• $683,000 to the State Department of Health to create a prescription drug monitoring program to prevent the “doctor shopping” that allows addicts to get access to dangerous drugs.
  • $400,000 for the University of Washington  to educate doctors on drug marketing. The funding is a portion of the $9 million awarded in grants nationwide from a settlement with Neurontin.
  • $30,000 to The Pacific Northwest Pollution Prevention Resource Network to develop the Unwanted Medicine Return Program. This program promotes drug safety and a cleaner enviornment by promoting the safe disposal of unwanted medications.
  • $15,000 for Prescriptions for Life, a local nonprofit organization working to eliminate prescription drug abuse. The money will help pay for a new educational video that will be shown to students, teachers, school counselors, law enforcement, medical professionals and civic and business leaders.
  • $400,000 for the Washington Health Foundation launch a  program  to reduce prescription and over-the-counter drug abuse among college students, creating one of the first programs in the nation to target young adults between the ages of 18 to 24 (more below).

What the AGO is doing about prescription drug abuse in Tribal Communities

According to DOH, American Indians and Alaska Natives are hardest-hit by prescription drug abuse.
amind
The AGO has addressed this issue by targeting a series of grants for programs that address substance abuse prevention programs in tribal communities:

  • $101,700 for the Boys & Girls Club of America to establish two new clubhouses on Native American lands by 2011, targeting ages 7-18. The two anticipated newly established clubs on reservation lands should see an enrollment per club in excess of 700 youth.  Boys & Girls Club substance abuse programs include SMART (Skills, Mastery And Resistance Training) Moves.
  • $198,550 to the Northwest Portland Area Indian Health Board to provide four “mini-grants” of $30,000 each to tribal partners for community based projects to fight prescription drug abuse, and to fund a one-day regional training conference on prescription abuse among tribal members.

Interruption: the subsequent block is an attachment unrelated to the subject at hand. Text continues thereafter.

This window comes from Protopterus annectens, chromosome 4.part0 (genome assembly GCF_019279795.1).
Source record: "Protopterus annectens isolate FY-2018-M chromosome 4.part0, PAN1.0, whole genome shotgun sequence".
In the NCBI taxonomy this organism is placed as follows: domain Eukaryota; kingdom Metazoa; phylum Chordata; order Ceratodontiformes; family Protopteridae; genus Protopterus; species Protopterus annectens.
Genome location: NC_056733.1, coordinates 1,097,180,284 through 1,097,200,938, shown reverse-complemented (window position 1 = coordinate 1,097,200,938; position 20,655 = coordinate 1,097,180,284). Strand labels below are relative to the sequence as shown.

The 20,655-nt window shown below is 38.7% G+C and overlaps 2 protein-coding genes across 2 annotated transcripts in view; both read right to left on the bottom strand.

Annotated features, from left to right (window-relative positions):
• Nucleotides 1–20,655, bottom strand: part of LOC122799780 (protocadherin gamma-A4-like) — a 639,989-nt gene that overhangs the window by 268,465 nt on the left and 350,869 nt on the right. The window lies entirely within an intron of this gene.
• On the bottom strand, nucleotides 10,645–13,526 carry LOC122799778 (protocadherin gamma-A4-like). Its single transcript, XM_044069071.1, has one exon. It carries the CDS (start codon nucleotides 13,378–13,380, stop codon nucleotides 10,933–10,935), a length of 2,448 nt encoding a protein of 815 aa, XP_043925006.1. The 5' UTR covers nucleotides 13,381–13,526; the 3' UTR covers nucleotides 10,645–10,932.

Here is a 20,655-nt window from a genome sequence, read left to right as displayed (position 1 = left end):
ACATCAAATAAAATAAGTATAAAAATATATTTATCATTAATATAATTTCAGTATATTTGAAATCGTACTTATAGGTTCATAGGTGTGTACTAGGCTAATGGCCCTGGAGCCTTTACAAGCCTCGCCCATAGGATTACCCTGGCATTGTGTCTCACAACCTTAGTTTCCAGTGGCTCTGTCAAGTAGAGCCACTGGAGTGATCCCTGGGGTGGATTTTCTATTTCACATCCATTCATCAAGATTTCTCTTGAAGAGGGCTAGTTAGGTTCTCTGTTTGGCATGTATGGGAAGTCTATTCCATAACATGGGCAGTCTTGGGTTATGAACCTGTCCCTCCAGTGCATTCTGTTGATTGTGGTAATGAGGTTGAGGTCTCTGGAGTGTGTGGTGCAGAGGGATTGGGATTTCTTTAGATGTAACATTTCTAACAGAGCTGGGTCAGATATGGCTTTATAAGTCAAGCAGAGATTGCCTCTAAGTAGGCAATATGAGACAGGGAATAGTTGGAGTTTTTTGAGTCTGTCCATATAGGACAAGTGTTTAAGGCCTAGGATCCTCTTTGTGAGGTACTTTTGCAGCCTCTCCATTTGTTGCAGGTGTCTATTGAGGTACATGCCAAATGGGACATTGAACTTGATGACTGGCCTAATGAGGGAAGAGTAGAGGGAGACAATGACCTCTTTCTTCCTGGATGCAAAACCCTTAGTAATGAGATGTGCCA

• $25,250 to Evergreen Council on Problem Gambling to help pay for a 6-day youth camp called New Directions: Tribal Youth Music Academy for Addiction Awareness & Prevention.

Prescription drug abuse on campus

The Attorney General’s Office has partnered with the Washington Health Foundation, the Pharmaceutical Research Manufacturers of America (PhRMA) and other national organizations to provide an online health community and a set of resources to help college kids confront the prescription drug epidemic.
The Washington Health Foundation asks college students to be part a part of the solution – to help address prescription and over-the-counter drug misuse and abuse. Learn more on The Washington Health Foundation’s Web site.  There, you can tell your story, share your ideas, explore innovative resources, and participate in social media discussions

University of Washington Infection Control Experts Prepare with Federal and Local Public Health Leaders

  • UW Medicine, local and state health officials discuss Ebola response planning with the news media at an Oct. 6 press conference in Seattle. Susan Gregg

As the news media has reported, West Africa is experiencing an ongoing outbreak of the Ebola Virus. The first U.S. patient recently diagnosed with Ebola infection in Texas serves as a reminder that all hospitals must prepare for the potential of international travelers who present to their local healthcare facility with symptoms and possible exposure to Ebola, novel respiratory viruses, or other infectious diseases.

UW Physicians in Infectious Disease at Harborview Medical Center in Seattle have coordinated with Seattle-King County Public Health and the Centers for Disease Control to develop plans for the identification and management of patients with potential Ebola infection, explained Dr. John Lynch, medical director of Infection Control and Employee Health at  Harborview. These plans are based on CDC guidelines and recommendations.

The CDC states that the risk of an Ebola outbreak in the U.S. is very low.  Transmission can be prevented with appropriate precautions using the same infection control practices and personal protective equipment we use every day and which our staff is already trained, said Lynch, who is a UW associate professor of medicine, Division of Allergy and Infectious Diseases.

Ebola is spread through direct contact (with open skin or mucous membranes) with blood or bodily fluids from infected individuals or animals.  You cannot get Ebola through the air, water, or food.

Symptoms of Ebola may appear between 2 to 21 days after exposure and include fever, headache, muscle pain, weakness, diarrhea, vomiting, abdominal pain, and bleeding.  Treatment is primarily supportive with fluid resuscitation, which has been a challenge in the affected countries.

In addition to potential travelers from an affected country, many U.S. healthcare workers have been providing medical care in West Africa. A few U.S. healthcare workers who were infected with Ebola have been transferred back to the United States for further care and all have recovered.  In anticipation of more returning healthcare workers, the CDC and state and local public health departments are partnering with regional hospitals that may be willing to care for infected U.S. residents returning from West Africa.